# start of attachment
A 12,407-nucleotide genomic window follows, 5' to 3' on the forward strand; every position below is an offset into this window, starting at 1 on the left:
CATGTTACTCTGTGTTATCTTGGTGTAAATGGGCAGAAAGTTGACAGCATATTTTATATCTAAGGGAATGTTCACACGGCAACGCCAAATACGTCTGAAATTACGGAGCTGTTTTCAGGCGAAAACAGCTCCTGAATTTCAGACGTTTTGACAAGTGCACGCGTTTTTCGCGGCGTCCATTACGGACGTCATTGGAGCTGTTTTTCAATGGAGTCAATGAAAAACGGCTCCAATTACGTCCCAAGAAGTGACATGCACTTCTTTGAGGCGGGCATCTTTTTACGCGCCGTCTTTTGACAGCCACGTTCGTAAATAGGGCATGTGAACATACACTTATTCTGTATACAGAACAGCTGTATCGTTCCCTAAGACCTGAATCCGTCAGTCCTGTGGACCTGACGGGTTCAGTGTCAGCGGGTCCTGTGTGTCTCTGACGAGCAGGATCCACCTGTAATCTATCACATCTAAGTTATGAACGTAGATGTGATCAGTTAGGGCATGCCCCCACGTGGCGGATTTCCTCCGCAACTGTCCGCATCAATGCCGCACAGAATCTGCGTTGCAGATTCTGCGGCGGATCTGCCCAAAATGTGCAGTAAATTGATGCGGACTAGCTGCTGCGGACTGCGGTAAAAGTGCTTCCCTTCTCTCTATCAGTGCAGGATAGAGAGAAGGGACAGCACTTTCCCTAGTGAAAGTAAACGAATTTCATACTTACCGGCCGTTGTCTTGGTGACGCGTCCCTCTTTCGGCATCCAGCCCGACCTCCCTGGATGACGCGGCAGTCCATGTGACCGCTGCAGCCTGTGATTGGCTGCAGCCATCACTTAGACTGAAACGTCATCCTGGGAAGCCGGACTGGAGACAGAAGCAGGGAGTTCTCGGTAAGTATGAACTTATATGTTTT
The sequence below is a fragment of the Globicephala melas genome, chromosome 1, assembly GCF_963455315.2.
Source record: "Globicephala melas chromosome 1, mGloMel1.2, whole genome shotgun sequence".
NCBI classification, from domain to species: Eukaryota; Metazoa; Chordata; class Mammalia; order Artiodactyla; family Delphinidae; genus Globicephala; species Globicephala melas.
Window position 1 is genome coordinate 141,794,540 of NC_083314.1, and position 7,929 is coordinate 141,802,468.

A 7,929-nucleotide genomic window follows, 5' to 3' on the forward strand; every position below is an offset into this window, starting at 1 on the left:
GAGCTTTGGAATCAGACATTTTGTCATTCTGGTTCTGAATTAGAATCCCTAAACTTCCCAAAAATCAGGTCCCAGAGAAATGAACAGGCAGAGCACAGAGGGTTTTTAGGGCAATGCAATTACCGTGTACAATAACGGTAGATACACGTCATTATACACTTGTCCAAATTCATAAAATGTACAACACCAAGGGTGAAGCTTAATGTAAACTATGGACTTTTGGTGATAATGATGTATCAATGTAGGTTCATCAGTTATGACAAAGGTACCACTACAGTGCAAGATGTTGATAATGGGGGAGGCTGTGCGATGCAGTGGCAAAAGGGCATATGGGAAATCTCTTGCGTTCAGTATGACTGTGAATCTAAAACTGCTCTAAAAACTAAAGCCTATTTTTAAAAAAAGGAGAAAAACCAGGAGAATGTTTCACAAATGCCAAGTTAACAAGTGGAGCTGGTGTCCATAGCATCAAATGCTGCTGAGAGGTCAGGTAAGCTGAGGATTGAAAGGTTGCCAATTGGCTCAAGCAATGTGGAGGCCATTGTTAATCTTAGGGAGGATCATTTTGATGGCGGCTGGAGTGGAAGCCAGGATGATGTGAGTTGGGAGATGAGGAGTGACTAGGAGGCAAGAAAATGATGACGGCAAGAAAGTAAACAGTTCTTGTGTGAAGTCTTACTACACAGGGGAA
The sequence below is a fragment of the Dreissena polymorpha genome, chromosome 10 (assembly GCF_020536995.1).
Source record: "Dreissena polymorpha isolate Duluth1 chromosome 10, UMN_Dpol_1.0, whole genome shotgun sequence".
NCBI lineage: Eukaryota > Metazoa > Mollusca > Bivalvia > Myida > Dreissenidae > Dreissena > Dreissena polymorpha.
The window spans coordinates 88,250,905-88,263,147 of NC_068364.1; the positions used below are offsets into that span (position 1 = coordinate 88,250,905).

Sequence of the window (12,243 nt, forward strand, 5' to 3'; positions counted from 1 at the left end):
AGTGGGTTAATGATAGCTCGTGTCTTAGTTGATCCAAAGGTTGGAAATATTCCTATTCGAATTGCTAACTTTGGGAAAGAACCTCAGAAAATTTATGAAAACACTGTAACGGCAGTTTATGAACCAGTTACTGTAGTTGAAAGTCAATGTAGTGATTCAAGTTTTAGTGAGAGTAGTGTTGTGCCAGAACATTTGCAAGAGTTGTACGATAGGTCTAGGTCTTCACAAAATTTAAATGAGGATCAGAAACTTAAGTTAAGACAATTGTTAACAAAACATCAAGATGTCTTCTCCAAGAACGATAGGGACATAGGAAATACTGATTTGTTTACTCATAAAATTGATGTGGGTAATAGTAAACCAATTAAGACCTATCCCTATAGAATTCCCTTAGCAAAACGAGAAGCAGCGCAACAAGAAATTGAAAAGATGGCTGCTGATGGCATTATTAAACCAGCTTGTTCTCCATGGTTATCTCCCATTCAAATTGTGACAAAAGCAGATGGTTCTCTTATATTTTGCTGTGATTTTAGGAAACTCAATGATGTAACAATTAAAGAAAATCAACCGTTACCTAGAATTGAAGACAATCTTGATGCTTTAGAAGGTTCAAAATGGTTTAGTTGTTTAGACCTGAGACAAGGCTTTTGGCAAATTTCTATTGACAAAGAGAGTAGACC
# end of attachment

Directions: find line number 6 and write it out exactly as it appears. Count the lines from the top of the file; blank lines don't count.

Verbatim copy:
Window position 1 is genome coordinate 141,794,540 of NC_083314.1, and position 7,929 is coordinate 141,802,468.